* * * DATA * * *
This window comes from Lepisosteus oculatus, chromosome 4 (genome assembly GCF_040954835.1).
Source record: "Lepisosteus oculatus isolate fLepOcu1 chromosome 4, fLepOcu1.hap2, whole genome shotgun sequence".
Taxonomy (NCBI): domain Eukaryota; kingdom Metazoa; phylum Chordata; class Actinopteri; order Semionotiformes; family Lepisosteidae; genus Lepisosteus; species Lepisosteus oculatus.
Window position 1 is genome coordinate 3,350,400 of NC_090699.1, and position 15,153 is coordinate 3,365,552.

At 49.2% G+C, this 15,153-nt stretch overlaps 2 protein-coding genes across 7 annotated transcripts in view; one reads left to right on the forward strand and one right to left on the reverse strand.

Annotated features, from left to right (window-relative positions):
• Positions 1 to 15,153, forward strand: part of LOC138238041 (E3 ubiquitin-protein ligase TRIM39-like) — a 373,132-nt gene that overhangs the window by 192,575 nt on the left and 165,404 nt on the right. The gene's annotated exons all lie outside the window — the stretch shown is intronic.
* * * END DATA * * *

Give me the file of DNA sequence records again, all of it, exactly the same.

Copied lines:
This window comes from Lepisosteus oculatus, chromosome 4 (genome assembly GCF_040954835.1).
Source record: "Lepisosteus oculatus isolate fLepOcu1 chromosome 4, fLepOcu1.hap2, whole genome shotgun sequence".
Taxonomy (NCBI): domain Eukaryota; kingdom Metazoa; phylum Chordata; class Actinopteri; order Semionotiformes; family Lepisosteidae; genus Lepisosteus; species Lepisosteus oculatus.
Window position 1 is genome coordinate 3,350,400 of NC_090699.1, and position 15,153 is coordinate 3,365,552.

At 49.2% G+C, this 15,153-nt stretch overlaps 2 protein-coding genes across 7 annotated transcripts in view; one reads left to right on the forward strand and one right to left on the reverse strand.

Annotated features, from left to right (window-relative positions):
• Positions 1 to 15,153, forward strand: part of LOC138238041 (E3 ubiquitin-protein ligase TRIM39-like) — a 373,132-nt gene that overhangs the window by 192,575 nt on the left and 165,404 nt on the right. The gene's annotated exons all lie outside the window — the stretch shown is intronic.